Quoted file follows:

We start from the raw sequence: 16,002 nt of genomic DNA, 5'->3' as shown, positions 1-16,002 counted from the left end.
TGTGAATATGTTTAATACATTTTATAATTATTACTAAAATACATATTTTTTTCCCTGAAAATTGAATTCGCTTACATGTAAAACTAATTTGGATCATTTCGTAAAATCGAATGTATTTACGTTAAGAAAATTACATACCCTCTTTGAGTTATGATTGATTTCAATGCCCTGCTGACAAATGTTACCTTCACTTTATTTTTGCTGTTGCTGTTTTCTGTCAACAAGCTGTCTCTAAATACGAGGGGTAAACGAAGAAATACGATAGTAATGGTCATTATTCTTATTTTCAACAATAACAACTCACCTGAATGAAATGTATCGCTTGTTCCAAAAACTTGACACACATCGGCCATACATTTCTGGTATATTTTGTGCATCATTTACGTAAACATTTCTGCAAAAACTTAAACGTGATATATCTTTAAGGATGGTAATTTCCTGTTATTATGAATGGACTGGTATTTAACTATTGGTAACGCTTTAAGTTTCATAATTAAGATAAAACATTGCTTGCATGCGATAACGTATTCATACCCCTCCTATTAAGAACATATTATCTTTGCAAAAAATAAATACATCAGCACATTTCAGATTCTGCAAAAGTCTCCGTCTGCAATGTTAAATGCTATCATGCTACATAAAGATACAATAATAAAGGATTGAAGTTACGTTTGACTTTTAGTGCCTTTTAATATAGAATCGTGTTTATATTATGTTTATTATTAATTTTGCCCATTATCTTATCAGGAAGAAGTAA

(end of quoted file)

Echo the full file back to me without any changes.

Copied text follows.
We start from the raw sequence: 16,002 nt of genomic DNA, 5'->3' as shown, positions 1-16,002 counted from the left end.
TGTGAATATGTTTAATACATTTTATAATTATTACTAAAATACATATTTTTTTCCCTGAAAATTGAATTCGCTTACATGTAAAACTAATTTGGATCATTTCGTAAAATCGAATGTATTTACGTTAAGAAAATTACATACCCTCTTTGAGTTATGATTGATTTCAATGCCCTGCTGACAAATGTTACCTTCACTTTATTTTTGCTGTTGCTGTTTTCTGTCAACAAGCTGTCTCTAAATACGAGGGGTAAACGAAGAAATACGATAGTAATGGTCATTATTCTTATTTTCAACAATAACAACTCACCTGAATGAAATGTATCGCTTGTTCCAAAAACTTGACACACATCGGCCATACATTTCTGGTATATTTTGTGCATCATTTACGTAAACATTTCTGCAAAAACTTAAACGTGATATATCTTTAAGGATGGTAATTTCCTGTTATTATGAATGGACTGGTATTTAACTATTGGTAACGCTTTAAGTTTCATAATTAAGATAAAACATTGCTTGCATGCGATAACGTATTCATACCCCTCCTATTAAGAACATATTATCTTTGCAAAAAATAAATACATCAGCACATTTCAGATTCTGCAAAAGTCTCCGTCTGCAATGTTAAATGCTATCATGCTACATAAAGATACAATAATAAAGGATTGAAGTTACGTTTGACTTTTAGTGCCTTTTAATATAGAATCGTGTTTATATTATGTTTATTATTAATTTTGCCCATTATCTTATCAGGAAGAAGTAA